Alexie: There are no stereotypes of anybody, really. The stereotypes wouldn’t exist if they weren’t by some large measure true. That’s one of the jokes I tell, you know? White guys do want to own everything and Indians do have a problem with alcohol. You are a bunch of imperialistic bastards, that’s not a stereotype. And we do have issues with addiction, and unemployment, and time. You know, any group of people is viewed a lot more simplistically when you start talking about large groups. And mass media is in charge of that, again. So it’s not like white guys get off easy with media; it’s just that (Natives) have nobody originating the images.
That’s one of the real problems, that we have no voice of our own in the mass media…There is a lot of magic and beauty about us that isn’t accurately discussed. It has nothing to do with our religions, it’s actually more complicated than that. I don’t think anybody’s religion is all that cute. I think our tolerance of eccentricity, our senses of humor—those are the kinds of cultural aspects that don’t necessarily get covered fully.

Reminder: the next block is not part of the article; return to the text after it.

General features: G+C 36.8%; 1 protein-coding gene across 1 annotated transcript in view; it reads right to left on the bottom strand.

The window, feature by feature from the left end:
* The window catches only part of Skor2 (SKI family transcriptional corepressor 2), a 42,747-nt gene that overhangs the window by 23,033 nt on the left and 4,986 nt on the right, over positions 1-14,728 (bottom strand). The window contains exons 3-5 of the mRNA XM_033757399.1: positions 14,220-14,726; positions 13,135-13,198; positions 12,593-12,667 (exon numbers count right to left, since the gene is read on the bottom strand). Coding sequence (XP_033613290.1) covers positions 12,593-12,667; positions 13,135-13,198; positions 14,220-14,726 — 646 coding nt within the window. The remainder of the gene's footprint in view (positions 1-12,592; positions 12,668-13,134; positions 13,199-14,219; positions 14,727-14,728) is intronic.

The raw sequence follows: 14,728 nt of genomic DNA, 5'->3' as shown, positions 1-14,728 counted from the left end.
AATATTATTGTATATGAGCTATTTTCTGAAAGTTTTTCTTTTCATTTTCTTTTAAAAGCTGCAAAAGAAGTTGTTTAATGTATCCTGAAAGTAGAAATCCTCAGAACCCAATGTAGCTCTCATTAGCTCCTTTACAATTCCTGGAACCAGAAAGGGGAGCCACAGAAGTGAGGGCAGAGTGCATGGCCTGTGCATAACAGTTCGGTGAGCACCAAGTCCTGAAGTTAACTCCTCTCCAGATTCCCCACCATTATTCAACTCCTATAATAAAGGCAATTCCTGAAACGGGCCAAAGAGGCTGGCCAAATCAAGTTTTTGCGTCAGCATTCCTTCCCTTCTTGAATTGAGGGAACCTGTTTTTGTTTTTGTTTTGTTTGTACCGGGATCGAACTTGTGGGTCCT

In my PEACE PARTY comics, I try to convey things like the Native tolerance of eccentricity and sense of humor. Readers can judge whether I succeed or not.
Alexie: It was simply driven out of my love of movies. But that, more than any artistic endeavor, is completely driven by money and the size of the audience. And we don’t have an audience. Every Indian in the country could go see a movie and it wouldn’t guarantee anything. It would make a box office of $14 million, which is nothing. Paul Blart: Mall Cop made that in four hours on a Saturday afternoon.
Really, there’s no point. Indian people talk to me now about filmmaking, and I tell them you can buy those little HD cameras now for about $190. And you can have Final Cut on your laptop for $400. And those little tapes will cost you $30-$40 a piece. Make your own movie. Put it online. Give up on the whole Hollywood thing. Stay away. If you’re an Indian actor, you’re going to end up in a loincloth, and if you’re an Indian writer or director, you’re going to end up in a metaphorical loincloth.
For more on the subject, see The Best Indian Movies and All About Sherman Alexie.